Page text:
How far is the drive towards personalised care being reflected in the commissioning of social care services, asks Anabel Unity Sale
Government initiatives to help councils may have moved commissioning to the centre stage but do the reforms reflect the drive to personalised care?
Last month’s Commission for Social Care Inspection report(1) said “current ways of commissioning services will need to change” if the personalised care and support the government envisaged in the joint Health and Social Care white paper and in Every Child Matters “is to be made a reality”.
In the report’s foreword, chair Denise Platt and chief inspector Paul Snell, wrote: “Commissioning for both children and adults must ensure that those with the most challenging behaviour and the most complex needs receive the right mix of general and specialist services to respond to their needs.”
They go on to explain that while some councils show a good understanding of the need for a strategic approach to commissioning services, too many commission “the same traditional profile of services”. The report’s chapter on commissioning concludes that although it continues to improve, “given the raft of guidance, improvement programmes and attention focused on commissioning over a number of years, it is disappointing that the change is not more dramatic”.
Tim Hind, an adviser to the Local Government Association and an independent consultant, says that this is not the case for all councils. “The report’s comments are fairly well-balanced in that it identifies things have been improving but we also have some way to go.”
He believes that this view of commissioning practice is, in part, a result of factors outside local authorities’ control. Hind argues that some of the government’s guidance has been helpful in getting councils to shift their focus, but others have not. “The current focus on self-directed care, such as direct payments and individualised budgets, means reshaping the services that are already in place.”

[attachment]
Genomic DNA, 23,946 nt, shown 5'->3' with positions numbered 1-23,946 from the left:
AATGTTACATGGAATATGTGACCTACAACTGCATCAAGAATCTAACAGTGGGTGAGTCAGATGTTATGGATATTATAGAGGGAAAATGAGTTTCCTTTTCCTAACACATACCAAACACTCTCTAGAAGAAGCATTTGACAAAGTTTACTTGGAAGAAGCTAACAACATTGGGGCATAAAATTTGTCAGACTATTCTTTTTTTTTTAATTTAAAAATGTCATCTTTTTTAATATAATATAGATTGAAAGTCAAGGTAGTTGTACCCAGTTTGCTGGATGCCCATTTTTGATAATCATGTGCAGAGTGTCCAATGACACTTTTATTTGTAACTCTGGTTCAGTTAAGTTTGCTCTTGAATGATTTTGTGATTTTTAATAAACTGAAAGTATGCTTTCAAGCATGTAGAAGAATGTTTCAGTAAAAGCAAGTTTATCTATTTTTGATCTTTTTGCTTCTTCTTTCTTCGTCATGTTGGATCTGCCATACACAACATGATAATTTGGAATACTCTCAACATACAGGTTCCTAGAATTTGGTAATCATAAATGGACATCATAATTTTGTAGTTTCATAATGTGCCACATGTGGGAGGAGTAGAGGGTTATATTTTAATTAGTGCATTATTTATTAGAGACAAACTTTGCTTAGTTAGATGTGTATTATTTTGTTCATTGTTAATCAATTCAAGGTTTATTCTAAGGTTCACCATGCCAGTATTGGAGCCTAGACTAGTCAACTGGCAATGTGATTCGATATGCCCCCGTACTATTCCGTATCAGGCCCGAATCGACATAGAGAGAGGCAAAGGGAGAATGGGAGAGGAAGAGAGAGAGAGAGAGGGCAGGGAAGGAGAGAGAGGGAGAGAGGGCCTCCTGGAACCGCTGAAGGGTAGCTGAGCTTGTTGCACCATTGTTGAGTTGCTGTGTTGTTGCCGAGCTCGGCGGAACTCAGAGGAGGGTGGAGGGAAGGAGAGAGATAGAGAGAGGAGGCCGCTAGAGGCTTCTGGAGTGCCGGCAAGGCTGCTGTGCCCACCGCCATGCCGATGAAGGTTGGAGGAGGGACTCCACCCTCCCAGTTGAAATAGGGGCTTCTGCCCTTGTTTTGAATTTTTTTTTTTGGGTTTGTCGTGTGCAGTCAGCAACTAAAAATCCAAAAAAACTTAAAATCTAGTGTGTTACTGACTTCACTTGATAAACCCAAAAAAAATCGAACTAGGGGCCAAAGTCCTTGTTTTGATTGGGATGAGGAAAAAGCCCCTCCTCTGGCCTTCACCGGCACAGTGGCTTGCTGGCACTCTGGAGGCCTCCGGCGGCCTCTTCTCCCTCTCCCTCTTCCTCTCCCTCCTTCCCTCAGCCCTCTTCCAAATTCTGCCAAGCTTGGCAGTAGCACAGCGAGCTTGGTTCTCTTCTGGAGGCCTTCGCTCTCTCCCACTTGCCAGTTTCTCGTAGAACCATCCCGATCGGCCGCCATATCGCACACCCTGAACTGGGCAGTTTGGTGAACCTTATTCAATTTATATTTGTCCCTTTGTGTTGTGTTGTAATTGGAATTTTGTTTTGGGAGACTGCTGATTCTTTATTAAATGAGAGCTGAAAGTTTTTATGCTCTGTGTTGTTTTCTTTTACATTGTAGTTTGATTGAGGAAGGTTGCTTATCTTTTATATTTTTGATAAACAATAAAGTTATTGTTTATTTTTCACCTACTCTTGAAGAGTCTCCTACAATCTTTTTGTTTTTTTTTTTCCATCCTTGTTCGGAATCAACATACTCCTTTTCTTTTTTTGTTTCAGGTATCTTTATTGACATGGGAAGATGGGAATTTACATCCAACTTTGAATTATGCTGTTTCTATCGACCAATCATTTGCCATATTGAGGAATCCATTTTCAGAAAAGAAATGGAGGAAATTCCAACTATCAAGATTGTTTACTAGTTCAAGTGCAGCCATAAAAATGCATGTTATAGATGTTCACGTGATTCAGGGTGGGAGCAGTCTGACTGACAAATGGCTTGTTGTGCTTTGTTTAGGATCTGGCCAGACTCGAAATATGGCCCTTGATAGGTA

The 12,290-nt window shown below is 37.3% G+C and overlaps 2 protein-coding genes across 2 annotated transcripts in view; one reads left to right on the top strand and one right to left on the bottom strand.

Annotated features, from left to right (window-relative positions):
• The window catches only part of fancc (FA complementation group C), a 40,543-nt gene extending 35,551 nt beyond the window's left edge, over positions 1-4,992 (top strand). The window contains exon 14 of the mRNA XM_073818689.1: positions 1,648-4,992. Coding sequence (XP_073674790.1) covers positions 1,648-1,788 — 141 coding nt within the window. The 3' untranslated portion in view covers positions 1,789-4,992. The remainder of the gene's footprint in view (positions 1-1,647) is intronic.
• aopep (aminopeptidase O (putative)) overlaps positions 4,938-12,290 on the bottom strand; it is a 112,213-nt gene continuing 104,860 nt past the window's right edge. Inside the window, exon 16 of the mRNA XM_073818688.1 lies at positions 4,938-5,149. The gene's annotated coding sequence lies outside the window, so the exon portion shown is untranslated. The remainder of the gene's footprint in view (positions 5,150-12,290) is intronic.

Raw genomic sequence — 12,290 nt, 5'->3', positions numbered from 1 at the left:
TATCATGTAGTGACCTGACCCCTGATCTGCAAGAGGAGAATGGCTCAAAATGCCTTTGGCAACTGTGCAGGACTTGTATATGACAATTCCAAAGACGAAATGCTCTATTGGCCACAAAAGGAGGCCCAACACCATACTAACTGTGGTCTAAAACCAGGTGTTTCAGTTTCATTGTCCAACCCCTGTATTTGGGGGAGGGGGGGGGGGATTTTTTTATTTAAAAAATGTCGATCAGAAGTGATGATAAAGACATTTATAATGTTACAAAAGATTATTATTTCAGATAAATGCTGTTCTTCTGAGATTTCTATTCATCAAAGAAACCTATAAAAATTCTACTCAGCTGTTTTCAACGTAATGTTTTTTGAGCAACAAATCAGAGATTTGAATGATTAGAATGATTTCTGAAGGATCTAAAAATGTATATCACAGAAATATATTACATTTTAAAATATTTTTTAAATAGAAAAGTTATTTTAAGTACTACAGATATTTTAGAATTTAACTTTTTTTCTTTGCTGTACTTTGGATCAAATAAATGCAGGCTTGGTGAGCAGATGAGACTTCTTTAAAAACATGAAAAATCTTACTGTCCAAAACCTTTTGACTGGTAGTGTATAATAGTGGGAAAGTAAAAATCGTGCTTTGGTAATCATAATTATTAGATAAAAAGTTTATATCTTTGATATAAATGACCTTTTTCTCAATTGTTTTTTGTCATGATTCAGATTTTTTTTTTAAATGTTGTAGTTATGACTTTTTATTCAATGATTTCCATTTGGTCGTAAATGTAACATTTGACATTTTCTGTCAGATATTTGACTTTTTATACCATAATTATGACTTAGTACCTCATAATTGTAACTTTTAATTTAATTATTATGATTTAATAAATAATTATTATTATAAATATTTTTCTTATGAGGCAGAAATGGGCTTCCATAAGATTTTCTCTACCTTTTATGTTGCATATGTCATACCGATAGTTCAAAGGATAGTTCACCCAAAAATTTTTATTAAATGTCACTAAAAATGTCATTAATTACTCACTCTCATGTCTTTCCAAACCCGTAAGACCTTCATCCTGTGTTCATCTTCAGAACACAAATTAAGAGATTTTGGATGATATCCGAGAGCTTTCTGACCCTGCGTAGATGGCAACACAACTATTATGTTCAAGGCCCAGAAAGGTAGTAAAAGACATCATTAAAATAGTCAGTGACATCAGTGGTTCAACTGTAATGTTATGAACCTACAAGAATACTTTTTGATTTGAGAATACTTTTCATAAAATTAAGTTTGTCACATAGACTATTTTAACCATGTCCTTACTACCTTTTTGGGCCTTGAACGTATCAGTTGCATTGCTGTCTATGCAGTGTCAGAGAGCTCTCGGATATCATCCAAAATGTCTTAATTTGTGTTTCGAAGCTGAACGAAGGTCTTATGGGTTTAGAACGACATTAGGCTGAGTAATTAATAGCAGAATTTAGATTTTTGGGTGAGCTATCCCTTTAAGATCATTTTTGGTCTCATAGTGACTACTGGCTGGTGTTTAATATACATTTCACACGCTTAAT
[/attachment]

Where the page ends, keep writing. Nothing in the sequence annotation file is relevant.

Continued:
A similar view is held by John Coughlan (pictured left), Association of Directors of Social Services president and director of children’s services at Hampshire Council. He says that there has been so much rapid change in children’s services that local authorities are having to ensure they keep up with the pace of change as well as translating it into their commissioning practices.
One area the report criticises is what councils do for those members of their local community who are not yet using or who do not qualify for statutory services.
Anne Williams is very aware of this. The vice president of the Association of Directors of Social Services and Salford Council’s strategic director of community, health and social care says councils are “still on a journey” when it comes to commissioning, and some are at very different stages. She says they must ensure their commissioning plans look at “how we develop services we want but we don’t yet have”.
Hind also backs the report’s call for councils to take into account the users they do not currently serve, saying commissioners need to start commissioning for their entire community: “The challenge is how to ensure that very vulnerable people are looked after at the same time as developing resources for the whole community.”
The report says that the difficulties with commissioning are, in part, caused by “the challenge of dealing with severe cost pressures in the whole care system”. So does this mean that increasing the amount allocated to social care in the upcoming comprehensive spending review is the solution?